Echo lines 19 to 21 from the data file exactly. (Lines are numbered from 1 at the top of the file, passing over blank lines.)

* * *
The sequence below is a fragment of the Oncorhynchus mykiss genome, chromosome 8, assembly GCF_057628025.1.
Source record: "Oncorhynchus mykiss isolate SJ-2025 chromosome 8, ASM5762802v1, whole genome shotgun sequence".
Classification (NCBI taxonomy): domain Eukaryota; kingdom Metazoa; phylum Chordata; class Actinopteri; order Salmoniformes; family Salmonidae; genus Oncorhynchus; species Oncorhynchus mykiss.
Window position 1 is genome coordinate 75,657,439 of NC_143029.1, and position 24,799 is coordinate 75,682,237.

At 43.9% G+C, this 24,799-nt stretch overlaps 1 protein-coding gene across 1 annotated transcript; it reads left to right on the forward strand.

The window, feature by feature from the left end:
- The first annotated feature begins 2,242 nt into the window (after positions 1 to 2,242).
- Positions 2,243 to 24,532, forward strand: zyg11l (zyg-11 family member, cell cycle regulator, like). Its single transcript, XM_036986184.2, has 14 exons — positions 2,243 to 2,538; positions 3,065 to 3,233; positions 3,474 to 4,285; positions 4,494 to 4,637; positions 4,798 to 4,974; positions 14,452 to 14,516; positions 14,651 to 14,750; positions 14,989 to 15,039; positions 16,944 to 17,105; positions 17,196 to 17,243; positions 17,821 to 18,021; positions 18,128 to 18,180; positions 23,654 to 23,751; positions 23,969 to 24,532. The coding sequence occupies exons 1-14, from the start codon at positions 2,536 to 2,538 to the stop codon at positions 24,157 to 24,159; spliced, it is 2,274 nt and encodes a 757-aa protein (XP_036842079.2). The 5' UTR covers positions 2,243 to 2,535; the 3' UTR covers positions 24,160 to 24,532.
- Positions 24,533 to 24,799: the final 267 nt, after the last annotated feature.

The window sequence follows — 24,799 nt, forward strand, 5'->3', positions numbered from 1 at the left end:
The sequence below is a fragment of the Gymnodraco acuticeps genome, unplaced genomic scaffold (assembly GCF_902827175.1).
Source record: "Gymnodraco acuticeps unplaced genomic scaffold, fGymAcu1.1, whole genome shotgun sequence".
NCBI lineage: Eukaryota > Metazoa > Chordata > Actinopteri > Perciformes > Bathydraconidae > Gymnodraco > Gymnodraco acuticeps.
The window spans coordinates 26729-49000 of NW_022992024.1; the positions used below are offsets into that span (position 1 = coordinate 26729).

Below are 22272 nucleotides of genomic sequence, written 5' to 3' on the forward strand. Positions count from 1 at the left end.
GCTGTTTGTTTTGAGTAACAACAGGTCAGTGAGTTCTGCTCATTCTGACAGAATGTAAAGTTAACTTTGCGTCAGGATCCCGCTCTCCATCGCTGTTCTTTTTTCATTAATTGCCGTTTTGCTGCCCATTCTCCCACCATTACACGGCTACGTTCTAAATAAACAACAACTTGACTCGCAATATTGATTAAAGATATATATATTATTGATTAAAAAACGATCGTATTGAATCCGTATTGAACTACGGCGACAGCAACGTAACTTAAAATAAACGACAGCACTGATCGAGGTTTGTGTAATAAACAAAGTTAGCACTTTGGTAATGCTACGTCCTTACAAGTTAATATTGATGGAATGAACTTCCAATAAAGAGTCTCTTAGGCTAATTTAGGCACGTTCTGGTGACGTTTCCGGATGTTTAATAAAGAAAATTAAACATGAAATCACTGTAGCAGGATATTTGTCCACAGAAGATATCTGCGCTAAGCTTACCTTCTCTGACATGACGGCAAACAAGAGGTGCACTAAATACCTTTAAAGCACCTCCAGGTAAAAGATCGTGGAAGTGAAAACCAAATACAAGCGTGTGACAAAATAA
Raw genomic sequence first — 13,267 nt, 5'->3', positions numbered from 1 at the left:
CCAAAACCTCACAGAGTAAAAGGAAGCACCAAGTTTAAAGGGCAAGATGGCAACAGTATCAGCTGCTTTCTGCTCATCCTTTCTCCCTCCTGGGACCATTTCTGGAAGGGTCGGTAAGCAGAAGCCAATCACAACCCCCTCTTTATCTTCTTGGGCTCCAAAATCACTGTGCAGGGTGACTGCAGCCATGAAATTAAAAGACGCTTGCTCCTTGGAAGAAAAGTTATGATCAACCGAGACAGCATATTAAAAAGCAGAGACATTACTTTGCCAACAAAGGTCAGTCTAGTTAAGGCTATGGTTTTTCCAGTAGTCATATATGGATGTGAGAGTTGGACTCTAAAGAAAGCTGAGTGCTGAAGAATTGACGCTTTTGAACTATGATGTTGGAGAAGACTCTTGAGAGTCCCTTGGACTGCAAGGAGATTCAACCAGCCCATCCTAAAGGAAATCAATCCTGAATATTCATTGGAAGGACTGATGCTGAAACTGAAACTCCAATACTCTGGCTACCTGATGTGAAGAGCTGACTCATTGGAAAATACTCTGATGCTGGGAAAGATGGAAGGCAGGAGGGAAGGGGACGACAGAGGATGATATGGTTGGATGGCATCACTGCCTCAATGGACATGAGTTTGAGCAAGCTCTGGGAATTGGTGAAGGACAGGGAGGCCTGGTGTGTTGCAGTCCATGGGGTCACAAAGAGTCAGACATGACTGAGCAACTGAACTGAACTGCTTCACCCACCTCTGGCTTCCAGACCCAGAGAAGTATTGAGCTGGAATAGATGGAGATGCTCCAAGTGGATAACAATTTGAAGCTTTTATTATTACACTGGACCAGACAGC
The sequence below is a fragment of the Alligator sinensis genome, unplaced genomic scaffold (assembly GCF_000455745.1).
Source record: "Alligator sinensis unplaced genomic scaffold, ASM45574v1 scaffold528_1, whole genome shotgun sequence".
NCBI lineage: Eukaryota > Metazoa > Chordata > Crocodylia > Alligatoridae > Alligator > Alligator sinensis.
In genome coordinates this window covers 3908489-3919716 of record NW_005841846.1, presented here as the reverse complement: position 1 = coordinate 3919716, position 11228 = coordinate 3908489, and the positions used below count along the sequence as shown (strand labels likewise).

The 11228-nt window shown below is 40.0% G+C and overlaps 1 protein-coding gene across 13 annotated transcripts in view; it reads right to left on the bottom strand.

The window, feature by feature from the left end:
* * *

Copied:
The sequence below is a fragment of the Alligator sinensis genome, unplaced genomic scaffold (assembly GCF_000455745.1).
Source record: "Alligator sinensis unplaced genomic scaffold, ASM45574v1 scaffold528_1, whole genome shotgun sequence".
NCBI lineage: Eukaryota > Metazoa > Chordata > Crocodylia > Alligatoridae > Alligator > Alligator sinensis.